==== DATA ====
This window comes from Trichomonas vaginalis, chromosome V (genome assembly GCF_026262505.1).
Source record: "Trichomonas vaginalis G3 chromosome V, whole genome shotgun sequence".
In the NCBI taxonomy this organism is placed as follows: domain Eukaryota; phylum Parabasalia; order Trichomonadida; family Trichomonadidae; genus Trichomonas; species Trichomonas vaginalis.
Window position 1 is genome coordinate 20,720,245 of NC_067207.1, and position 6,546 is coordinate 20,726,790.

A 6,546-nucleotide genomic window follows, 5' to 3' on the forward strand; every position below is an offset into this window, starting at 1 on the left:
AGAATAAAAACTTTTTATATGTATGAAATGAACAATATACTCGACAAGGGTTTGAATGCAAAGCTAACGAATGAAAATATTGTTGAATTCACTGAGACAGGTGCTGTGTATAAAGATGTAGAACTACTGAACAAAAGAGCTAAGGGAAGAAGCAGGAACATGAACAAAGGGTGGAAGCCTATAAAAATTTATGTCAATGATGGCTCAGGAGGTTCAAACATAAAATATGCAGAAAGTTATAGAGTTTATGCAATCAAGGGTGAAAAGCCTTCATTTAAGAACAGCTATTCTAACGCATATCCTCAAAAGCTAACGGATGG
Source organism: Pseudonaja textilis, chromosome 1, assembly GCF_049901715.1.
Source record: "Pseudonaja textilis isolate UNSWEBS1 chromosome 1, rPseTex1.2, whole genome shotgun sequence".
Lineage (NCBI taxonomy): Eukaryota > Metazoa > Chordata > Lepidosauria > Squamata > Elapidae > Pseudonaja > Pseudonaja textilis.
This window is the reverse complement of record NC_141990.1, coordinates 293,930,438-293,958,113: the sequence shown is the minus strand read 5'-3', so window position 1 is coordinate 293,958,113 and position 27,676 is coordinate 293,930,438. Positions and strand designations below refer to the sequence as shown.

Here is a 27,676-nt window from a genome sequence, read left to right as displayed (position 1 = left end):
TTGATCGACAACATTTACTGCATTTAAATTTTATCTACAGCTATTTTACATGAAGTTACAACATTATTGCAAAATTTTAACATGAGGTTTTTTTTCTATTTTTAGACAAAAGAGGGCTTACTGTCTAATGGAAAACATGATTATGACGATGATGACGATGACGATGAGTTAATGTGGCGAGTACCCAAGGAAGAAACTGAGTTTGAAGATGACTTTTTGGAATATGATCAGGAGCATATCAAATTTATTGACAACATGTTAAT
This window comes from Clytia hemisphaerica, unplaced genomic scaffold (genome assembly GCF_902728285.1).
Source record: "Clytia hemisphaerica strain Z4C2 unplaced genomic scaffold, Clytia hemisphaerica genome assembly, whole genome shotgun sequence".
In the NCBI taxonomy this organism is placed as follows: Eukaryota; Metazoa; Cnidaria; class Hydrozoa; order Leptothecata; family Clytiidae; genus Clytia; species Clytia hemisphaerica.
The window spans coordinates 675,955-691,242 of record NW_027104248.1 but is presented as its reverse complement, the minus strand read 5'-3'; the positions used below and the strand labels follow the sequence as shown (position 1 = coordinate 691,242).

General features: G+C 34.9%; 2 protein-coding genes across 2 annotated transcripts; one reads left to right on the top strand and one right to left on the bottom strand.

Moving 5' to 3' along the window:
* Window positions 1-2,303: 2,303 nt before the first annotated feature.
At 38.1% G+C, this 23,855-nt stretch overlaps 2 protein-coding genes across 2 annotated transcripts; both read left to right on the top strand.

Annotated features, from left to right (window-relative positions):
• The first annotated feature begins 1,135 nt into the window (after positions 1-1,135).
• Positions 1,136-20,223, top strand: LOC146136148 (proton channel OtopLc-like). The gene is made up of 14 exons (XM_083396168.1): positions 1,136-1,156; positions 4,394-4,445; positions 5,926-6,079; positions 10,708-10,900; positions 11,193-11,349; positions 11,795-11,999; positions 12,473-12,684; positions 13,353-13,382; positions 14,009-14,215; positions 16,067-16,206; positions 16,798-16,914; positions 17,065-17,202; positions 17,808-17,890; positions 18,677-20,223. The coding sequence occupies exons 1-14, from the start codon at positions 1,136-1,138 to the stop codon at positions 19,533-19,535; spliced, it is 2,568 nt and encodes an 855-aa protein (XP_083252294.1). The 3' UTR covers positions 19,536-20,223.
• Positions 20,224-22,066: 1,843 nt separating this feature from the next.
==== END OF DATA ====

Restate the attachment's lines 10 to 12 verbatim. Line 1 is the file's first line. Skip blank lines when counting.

This window is the reverse complement of record NC_141990.1, coordinates 293,930,438-293,958,113: the sequence shown is the minus strand read 5'-3', so window position 1 is coordinate 293,958,113 and position 27,676 is coordinate 293,930,438. Positions and strand designations below refer to the sequence as shown.

Here is a 27,676-nt window from a genome sequence, read left to right as displayed (position 1 = left end):
TTGATCGACAACATTTACTGCATTTAAATTTTATCTACAGCTATTTTACATGAAGTTACAACATTATTGCAAAATTTTAACATGAGGTTTTTTTTCTATTTTTAGACAAAAGAGGGCTTACTGTCTAATGGAAAACATGATTATGACGATGATGACGATGACGATGAGTTAATGTGGCGAGTACCCAAGGAAGAAACTGAGTTTGAAGATGACTTTTTGGAATATGATCAGGAGCATATCAAATTTATTGACAACATGTTAAT